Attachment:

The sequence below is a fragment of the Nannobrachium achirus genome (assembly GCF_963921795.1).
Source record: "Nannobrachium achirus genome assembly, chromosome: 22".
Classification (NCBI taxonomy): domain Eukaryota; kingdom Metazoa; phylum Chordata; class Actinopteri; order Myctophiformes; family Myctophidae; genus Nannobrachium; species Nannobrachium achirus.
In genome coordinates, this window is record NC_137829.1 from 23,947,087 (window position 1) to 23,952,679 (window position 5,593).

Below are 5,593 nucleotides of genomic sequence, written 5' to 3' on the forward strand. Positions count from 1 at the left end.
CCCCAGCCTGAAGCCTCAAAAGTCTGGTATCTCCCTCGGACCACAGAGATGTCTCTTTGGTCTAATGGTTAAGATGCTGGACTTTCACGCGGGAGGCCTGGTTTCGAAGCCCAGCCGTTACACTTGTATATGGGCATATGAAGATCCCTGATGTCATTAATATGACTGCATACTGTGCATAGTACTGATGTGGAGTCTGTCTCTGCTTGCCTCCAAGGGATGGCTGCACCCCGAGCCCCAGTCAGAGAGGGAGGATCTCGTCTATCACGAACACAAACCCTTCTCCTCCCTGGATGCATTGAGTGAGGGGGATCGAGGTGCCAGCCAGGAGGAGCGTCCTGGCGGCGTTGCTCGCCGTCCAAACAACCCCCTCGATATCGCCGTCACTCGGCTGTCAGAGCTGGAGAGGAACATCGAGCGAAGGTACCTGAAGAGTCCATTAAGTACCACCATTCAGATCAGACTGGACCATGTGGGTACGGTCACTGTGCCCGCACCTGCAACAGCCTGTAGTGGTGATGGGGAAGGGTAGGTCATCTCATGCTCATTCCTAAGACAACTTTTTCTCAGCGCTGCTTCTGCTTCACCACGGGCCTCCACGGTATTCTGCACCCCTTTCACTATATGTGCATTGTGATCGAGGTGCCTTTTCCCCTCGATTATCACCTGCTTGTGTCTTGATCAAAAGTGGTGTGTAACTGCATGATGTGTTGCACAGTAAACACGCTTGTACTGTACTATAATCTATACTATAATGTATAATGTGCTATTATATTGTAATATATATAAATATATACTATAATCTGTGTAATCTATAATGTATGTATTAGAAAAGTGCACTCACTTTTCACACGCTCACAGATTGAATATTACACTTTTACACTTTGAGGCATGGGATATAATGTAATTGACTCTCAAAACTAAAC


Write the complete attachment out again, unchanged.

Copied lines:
The sequence below is a fragment of the Nannobrachium achirus genome (assembly GCF_963921795.1).
Source record: "Nannobrachium achirus genome assembly, chromosome: 22".
Classification (NCBI taxonomy): domain Eukaryota; kingdom Metazoa; phylum Chordata; class Actinopteri; order Myctophiformes; family Myctophidae; genus Nannobrachium; species Nannobrachium achirus.
In genome coordinates, this window is record NC_137829.1 from 23,947,087 (window position 1) to 23,952,679 (window position 5,593).

Below are 5,593 nucleotides of genomic sequence, written 5' to 3' on the forward strand. Positions count from 1 at the left end.
CCCCAGCCTGAAGCCTCAAAAGTCTGGTATCTCCCTCGGACCACAGAGATGTCTCTTTGGTCTAATGGTTAAGATGCTGGACTTTCACGCGGGAGGCCTGGTTTCGAAGCCCAGCCGTTACACTTGTATATGGGCATATGAAGATCCCTGATGTCATTAATATGACTGCATACTGTGCATAGTACTGATGTGGAGTCTGTCTCTGCTTGCCTCCAAGGGATGGCTGCACCCCGAGCCCCAGTCAGAGAGGGAGGATCTCGTCTATCACGAACACAAACCCTTCTCCTCCCTGGATGCATTGAGTGAGGGGGATCGAGGTGCCAGCCAGGAGGAGCGTCCTGGCGGCGTTGCTCGCCGTCCAAACAACCCCCTCGATATCGCCGTCACTCGGCTGTCAGAGCTGGAGAGGAACATCGAGCGAAGGTACCTGAAGAGTCCATTAAGTACCACCATTCAGATCAGACTGGACCATGTGGGTACGGTCACTGTGCCCGCACCTGCAACAGCCTGTAGTGGTGATGGGGAAGGGTAGGTCATCTCATGCTCATTCCTAAGACAACTTTTTCTCAGCGCTGCTTCTGCTTCACCACGGGCCTCCACGGTATTCTGCACCCCTTTCACTATATGTGCATTGTGATCGAGGTGCCTTTTCCCCTCGATTATCACCTGCTTGTGTCTTGATCAAAAGTGGTGTGTAACTGCATGATGTGTTGCACAGTAAACACGCTTGTACTGTACTATAATCTATACTATAATGTATAATGTGCTATTATATTGTAATATATATAAATATATACTATAATCTGTGTAATCTATAATGTATGTATTAGAAAAGTGCACTCACTTTTCACACGCTCACAGATTGAATATTACACTTTTACACTTTGAGGCATGGGATATAATGTAATTGACTCTCAAAACTAAAC